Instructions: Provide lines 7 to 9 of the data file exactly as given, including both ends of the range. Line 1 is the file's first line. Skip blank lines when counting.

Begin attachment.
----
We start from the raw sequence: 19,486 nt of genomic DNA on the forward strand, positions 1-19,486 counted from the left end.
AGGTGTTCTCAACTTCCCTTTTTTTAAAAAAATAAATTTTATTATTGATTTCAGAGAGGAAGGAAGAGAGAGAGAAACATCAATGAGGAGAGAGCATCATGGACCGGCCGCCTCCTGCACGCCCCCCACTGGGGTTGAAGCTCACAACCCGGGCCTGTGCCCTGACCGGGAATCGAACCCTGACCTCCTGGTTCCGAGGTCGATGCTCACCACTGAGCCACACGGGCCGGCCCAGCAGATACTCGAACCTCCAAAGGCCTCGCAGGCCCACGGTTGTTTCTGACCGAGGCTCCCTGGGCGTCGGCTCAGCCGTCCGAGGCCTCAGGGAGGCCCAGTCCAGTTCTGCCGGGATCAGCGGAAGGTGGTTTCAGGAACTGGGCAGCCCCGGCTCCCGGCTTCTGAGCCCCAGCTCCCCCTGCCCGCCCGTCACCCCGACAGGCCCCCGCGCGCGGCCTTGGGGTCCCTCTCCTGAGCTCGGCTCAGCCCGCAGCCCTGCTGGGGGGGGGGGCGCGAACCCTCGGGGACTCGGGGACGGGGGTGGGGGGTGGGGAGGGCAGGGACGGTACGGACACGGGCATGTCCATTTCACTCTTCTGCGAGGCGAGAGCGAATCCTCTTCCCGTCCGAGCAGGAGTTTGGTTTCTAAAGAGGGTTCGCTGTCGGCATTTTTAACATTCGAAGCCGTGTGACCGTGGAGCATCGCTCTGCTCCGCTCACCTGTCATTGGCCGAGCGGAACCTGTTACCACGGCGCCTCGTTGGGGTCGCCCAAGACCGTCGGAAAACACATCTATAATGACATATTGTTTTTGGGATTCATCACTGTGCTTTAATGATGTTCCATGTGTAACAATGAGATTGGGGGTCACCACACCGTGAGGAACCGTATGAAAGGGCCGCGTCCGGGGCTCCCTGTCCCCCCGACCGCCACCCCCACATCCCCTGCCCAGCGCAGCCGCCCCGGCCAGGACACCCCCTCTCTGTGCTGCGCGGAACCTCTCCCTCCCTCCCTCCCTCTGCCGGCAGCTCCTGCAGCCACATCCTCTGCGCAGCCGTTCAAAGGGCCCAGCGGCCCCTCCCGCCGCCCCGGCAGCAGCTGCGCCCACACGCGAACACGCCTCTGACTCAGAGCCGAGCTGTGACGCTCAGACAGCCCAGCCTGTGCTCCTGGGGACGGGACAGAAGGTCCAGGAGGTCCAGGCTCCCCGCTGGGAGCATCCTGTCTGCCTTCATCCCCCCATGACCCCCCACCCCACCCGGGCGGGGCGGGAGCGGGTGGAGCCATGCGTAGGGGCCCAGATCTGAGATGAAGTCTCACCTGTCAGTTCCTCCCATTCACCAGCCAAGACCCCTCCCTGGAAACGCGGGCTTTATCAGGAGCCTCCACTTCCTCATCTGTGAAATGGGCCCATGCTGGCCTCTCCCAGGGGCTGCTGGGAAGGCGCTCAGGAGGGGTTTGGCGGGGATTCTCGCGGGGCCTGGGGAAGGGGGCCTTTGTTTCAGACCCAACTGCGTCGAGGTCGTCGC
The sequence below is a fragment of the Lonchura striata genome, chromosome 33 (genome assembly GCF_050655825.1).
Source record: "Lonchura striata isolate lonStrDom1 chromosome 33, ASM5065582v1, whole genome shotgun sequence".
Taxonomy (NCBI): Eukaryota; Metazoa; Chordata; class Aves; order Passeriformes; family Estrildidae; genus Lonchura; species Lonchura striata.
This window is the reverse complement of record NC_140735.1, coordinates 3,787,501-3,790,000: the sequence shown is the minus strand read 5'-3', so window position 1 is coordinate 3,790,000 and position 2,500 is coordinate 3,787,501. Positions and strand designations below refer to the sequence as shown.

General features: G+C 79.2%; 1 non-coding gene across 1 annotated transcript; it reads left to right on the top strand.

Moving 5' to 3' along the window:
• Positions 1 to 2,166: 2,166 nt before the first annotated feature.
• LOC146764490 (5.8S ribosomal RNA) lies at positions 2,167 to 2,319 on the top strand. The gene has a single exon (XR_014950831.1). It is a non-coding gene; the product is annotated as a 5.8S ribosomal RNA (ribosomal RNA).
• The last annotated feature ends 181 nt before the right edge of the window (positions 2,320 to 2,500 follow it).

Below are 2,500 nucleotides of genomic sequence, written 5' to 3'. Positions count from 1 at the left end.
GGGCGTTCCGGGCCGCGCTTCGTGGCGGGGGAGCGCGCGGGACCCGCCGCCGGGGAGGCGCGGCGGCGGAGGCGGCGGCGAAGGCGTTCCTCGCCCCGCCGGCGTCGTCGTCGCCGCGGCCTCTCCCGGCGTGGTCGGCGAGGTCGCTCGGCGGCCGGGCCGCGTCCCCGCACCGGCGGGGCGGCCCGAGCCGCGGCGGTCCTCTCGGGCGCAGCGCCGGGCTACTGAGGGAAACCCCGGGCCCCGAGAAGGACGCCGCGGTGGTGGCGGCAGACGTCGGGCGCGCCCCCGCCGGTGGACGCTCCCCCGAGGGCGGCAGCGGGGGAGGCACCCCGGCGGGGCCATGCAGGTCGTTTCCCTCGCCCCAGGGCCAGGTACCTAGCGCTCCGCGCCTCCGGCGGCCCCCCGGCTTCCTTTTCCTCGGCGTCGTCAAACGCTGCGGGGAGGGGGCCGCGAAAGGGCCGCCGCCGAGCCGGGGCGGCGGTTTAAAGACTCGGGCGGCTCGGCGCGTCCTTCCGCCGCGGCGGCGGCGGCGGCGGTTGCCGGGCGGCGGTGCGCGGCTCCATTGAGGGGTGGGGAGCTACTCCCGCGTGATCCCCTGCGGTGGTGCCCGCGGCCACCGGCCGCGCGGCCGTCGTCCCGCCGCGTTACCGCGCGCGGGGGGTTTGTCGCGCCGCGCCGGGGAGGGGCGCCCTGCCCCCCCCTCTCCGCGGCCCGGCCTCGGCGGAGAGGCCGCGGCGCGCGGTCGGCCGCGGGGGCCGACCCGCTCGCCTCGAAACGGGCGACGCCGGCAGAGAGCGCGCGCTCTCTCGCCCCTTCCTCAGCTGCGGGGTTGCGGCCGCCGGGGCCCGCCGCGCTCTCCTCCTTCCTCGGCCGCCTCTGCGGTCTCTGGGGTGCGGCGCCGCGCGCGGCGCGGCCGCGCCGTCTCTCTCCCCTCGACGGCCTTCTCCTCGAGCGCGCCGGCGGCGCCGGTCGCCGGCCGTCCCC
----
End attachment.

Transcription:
General features: G+C 79.2%; 1 non-coding gene across 1 annotated transcript; it reads left to right on the top strand.

Moving 5' to 3' along the window:
• Positions 1 to 2,166: 2,166 nt before the first annotated feature.